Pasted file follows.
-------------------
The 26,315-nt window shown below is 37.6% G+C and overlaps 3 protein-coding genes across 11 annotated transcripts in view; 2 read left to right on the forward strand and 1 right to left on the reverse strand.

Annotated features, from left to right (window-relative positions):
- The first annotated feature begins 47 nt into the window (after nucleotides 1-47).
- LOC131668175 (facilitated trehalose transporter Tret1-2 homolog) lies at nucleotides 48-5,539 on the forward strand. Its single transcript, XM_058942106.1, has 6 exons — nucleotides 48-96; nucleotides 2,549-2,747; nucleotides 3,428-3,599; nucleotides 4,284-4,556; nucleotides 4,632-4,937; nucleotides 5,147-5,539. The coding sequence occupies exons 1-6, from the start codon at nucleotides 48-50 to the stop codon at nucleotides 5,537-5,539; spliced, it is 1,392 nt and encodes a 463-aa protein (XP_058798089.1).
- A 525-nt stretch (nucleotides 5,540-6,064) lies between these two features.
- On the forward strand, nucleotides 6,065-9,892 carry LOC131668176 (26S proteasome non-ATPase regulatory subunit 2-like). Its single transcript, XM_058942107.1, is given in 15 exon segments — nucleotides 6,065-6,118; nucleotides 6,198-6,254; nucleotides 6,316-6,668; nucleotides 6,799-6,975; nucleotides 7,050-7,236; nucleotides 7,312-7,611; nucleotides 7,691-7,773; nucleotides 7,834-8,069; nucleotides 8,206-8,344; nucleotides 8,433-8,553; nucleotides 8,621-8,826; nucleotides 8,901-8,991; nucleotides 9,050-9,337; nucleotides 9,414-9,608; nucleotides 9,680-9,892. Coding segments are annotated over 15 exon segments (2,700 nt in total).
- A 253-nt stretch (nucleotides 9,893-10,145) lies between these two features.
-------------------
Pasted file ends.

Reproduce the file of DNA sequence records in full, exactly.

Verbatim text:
The 26,315-nt window shown below is 37.6% G+C and overlaps 3 protein-coding genes across 11 annotated transcripts in view; 2 read left to right on the forward strand and 1 right to left on the reverse strand.

Annotated features, from left to right (window-relative positions):
- The first annotated feature begins 47 nt into the window (after nucleotides 1-47).
- LOC131668175 (facilitated trehalose transporter Tret1-2 homolog) lies at nucleotides 48-5,539 on the forward strand. Its single transcript, XM_058942106.1, has 6 exons — nucleotides 48-96; nucleotides 2,549-2,747; nucleotides 3,428-3,599; nucleotides 4,284-4,556; nucleotides 4,632-4,937; nucleotides 5,147-5,539. The coding sequence occupies exons 1-6, from the start codon at nucleotides 48-50 to the stop codon at nucleotides 5,537-5,539; spliced, it is 1,392 nt and encodes a 463-aa protein (XP_058798089.1).
- A 525-nt stretch (nucleotides 5,540-6,064) lies between these two features.
- On the forward strand, nucleotides 6,065-9,892 carry LOC131668176 (26S proteasome non-ATPase regulatory subunit 2-like). Its single transcript, XM_058942107.1, is given in 15 exon segments — nucleotides 6,065-6,118; nucleotides 6,198-6,254; nucleotides 6,316-6,668; nucleotides 6,799-6,975; nucleotides 7,050-7,236; nucleotides 7,312-7,611; nucleotides 7,691-7,773; nucleotides 7,834-8,069; nucleotides 8,206-8,344; nucleotides 8,433-8,553; nucleotides 8,621-8,826; nucleotides 8,901-8,991; nucleotides 9,050-9,337; nucleotides 9,414-9,608; nucleotides 9,680-9,892. Coding segments are annotated over 15 exon segments (2,700 nt in total).
- A 253-nt stretch (nucleotides 9,893-10,145) lies between these two features.